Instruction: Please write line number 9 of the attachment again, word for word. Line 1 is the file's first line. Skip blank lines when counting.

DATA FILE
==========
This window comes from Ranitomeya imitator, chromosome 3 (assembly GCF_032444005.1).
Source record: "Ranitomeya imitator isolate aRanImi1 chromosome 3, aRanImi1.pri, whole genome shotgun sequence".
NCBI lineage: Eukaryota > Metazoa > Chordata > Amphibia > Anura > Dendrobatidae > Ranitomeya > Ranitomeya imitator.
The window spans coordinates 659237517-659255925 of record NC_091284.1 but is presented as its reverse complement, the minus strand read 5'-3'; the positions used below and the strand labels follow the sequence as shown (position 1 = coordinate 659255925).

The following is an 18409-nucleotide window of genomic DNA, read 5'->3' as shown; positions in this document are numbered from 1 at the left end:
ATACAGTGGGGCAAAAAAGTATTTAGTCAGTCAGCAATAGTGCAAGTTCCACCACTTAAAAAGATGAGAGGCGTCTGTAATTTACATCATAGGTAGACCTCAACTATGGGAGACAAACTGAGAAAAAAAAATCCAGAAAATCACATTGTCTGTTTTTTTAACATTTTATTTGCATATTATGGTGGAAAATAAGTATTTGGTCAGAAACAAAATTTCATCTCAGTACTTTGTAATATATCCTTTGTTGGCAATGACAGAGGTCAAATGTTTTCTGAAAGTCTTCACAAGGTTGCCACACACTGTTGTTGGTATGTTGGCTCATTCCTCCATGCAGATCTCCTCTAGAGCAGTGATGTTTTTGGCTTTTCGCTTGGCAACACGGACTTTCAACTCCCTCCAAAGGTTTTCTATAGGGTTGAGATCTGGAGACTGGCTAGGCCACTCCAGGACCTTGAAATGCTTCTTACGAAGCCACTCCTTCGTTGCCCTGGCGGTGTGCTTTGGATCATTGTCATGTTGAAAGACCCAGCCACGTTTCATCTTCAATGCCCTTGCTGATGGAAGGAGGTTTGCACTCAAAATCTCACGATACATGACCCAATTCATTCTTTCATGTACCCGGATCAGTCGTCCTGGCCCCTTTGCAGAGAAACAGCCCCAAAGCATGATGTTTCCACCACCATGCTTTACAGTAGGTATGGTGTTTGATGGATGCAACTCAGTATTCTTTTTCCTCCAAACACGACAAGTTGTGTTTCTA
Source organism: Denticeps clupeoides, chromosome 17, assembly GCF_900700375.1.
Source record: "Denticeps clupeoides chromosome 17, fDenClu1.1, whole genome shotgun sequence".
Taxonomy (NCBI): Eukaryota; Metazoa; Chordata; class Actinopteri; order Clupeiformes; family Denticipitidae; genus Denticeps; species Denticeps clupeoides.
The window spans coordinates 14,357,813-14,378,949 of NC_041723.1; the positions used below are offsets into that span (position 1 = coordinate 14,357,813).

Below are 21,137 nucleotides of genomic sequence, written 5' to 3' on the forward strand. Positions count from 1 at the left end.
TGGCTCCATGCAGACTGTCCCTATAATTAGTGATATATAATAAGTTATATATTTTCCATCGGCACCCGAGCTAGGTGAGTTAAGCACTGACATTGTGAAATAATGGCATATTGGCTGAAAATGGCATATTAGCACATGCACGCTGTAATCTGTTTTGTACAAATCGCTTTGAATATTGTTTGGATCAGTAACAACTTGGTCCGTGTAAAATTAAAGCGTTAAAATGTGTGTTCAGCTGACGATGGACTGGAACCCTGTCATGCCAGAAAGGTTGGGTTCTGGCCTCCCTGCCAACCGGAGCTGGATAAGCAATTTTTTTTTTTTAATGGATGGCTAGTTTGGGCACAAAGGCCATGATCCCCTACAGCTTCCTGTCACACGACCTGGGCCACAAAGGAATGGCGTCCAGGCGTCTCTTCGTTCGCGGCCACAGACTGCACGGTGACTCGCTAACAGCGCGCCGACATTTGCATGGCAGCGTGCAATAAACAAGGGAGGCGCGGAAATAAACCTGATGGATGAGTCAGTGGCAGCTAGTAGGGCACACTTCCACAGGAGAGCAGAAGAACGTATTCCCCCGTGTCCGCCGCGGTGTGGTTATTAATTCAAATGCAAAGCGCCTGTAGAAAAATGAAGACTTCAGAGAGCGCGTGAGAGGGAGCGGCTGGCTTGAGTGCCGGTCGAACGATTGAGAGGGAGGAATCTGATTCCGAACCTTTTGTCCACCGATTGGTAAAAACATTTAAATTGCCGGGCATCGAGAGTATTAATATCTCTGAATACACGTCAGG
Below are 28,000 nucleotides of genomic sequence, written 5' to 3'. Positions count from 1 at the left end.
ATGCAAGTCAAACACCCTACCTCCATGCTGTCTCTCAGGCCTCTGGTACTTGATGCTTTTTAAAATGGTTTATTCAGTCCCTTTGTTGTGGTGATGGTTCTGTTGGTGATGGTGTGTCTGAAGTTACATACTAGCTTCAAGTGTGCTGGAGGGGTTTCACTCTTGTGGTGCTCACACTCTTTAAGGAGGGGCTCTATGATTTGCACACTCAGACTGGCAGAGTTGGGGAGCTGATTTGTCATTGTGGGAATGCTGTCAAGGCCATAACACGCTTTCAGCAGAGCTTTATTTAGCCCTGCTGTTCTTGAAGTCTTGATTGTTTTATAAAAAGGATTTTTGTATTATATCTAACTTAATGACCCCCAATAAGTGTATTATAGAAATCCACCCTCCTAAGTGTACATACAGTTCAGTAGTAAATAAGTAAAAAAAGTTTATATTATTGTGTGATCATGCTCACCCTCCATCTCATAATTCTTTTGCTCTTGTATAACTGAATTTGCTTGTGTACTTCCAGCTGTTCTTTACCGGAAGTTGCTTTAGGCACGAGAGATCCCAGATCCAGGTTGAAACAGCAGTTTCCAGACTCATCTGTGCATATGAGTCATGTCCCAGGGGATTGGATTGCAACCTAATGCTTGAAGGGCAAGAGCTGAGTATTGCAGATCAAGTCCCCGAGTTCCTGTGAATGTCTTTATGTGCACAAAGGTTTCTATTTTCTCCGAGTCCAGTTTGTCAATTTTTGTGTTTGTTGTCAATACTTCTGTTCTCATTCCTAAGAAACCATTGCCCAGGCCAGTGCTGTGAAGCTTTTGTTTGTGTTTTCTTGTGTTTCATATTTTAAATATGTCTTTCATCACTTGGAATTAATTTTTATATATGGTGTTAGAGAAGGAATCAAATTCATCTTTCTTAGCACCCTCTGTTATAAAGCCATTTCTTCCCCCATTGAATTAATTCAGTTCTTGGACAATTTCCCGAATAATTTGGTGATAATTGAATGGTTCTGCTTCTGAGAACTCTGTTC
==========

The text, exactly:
Taxonomy (NCBI): Eukaryota; Metazoa; Chordata; class Actinopteri; order Clupeiformes; family Denticipitidae; genus Denticeps; species Denticeps clupeoides.